What is Delirium
- VHL HealthSheet #41417_VA
Delirium is a sudden change in a person’s mental state that fluctuates over short periods of time. It can cause a person to have a hard time paying attention or having a conversation. Thinking and speech may be confused, illogical, unclear, and random. A person’s mental state may vary from being restless and alert to sluggish and sleepy. At times the person can be frankly disoriented, hallucinate, and be combative.
Delirium is a medical emergency. If delirium is not diagnosed and treated, it can lead to permanent problems or even death.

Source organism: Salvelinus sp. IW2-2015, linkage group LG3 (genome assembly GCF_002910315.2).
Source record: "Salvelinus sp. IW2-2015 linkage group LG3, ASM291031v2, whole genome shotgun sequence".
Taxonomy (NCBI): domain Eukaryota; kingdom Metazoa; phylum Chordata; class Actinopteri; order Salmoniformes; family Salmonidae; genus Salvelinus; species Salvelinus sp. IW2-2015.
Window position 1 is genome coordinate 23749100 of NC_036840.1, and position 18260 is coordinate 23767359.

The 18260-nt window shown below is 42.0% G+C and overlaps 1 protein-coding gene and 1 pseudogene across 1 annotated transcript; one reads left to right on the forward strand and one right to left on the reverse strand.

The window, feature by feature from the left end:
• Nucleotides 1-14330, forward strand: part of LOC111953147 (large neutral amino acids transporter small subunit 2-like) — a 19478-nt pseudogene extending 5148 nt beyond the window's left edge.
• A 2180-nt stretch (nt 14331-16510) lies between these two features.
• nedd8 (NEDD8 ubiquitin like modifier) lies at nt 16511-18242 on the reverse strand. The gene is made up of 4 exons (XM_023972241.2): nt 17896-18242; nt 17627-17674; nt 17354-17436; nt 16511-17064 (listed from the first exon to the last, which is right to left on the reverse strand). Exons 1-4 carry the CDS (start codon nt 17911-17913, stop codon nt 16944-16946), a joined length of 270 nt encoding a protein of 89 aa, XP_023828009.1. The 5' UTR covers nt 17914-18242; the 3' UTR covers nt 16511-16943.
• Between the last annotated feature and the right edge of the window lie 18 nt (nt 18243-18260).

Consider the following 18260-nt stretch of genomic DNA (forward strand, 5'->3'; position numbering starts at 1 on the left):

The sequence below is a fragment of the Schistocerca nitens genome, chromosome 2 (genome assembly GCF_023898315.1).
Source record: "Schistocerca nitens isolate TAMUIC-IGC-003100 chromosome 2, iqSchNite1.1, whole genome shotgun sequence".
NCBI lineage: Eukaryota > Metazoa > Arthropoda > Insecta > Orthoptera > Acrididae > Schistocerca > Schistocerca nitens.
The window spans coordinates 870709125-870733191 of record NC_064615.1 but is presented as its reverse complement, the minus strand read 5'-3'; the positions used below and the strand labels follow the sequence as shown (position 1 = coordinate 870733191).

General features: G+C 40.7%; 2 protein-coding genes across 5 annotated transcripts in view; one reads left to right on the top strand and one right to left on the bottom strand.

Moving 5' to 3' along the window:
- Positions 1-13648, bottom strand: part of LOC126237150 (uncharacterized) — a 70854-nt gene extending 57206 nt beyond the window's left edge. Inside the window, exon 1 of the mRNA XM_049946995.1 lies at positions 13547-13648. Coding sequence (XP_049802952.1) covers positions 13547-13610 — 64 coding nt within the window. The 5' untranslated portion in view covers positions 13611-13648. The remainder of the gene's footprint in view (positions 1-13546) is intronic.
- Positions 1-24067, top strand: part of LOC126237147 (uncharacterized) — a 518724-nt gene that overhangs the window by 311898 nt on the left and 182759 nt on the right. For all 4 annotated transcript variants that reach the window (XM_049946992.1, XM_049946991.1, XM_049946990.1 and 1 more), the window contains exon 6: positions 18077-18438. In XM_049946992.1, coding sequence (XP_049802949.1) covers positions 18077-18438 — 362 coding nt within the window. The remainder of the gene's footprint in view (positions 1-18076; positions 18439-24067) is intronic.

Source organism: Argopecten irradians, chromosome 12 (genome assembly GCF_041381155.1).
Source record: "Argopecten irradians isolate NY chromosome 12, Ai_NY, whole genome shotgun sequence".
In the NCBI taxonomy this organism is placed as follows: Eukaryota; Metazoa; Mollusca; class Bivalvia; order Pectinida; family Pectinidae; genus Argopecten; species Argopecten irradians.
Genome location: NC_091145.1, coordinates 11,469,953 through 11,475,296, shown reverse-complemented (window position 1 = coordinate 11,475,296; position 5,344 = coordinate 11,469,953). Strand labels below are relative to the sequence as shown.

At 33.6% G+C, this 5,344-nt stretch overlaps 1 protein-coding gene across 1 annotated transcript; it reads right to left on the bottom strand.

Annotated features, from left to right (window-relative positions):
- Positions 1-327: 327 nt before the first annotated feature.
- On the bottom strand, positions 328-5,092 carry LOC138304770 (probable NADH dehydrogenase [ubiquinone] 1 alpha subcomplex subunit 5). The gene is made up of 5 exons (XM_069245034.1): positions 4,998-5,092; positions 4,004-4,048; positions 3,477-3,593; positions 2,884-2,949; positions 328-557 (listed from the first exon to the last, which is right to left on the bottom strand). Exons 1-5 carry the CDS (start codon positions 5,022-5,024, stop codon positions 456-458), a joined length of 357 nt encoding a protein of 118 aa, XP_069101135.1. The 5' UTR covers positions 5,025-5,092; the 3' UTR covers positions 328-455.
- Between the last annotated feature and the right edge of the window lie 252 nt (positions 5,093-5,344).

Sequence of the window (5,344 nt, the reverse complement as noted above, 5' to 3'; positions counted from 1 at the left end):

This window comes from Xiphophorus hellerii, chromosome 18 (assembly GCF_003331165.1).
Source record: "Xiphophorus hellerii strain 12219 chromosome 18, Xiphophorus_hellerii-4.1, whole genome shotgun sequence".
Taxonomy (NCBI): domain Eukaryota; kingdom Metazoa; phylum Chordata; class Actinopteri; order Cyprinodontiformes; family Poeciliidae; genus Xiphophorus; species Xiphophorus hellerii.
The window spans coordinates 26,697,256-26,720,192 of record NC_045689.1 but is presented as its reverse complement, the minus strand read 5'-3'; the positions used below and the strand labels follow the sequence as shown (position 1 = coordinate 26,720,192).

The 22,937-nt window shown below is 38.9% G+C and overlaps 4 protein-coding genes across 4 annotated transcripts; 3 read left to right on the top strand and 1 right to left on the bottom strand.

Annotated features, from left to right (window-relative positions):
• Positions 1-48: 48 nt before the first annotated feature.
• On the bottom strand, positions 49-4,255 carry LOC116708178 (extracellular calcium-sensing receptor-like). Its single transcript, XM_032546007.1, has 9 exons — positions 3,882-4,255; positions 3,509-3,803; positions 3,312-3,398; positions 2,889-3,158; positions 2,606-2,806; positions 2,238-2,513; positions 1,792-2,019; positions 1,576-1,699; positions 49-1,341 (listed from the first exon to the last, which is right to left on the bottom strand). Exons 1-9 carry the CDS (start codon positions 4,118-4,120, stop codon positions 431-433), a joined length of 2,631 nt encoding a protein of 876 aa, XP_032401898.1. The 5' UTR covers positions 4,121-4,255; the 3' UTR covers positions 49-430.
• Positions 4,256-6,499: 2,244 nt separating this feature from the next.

Who Is At Risk for Delirium?
- VHL HealthSheet #41419_VA
Delirium happens most often in older adults. It can happen when a person is in an unfamiliar place, such as a hospital. It is common after surgery or during any serious illness. Other causes include drug abuse, withdrawal from drug abuse, certain medicines, toxins, and infections.
The Difference Between Delirium and Dementia
- VHL HealthSheet #41427_VA
Dementia and delirium are both health conditions that change a person’s ability to think clearly and care for themselves. They do share some similar symptoms. But they have different causes, treatment, and outcomes.
Delirium is seen as a medical emergency that needs to be treated right away. But it can often be mistaken for dementia. In some cases, these conditions can occur at the same time. Learn how they are different, and what you can do to help a person who has signs of either or both.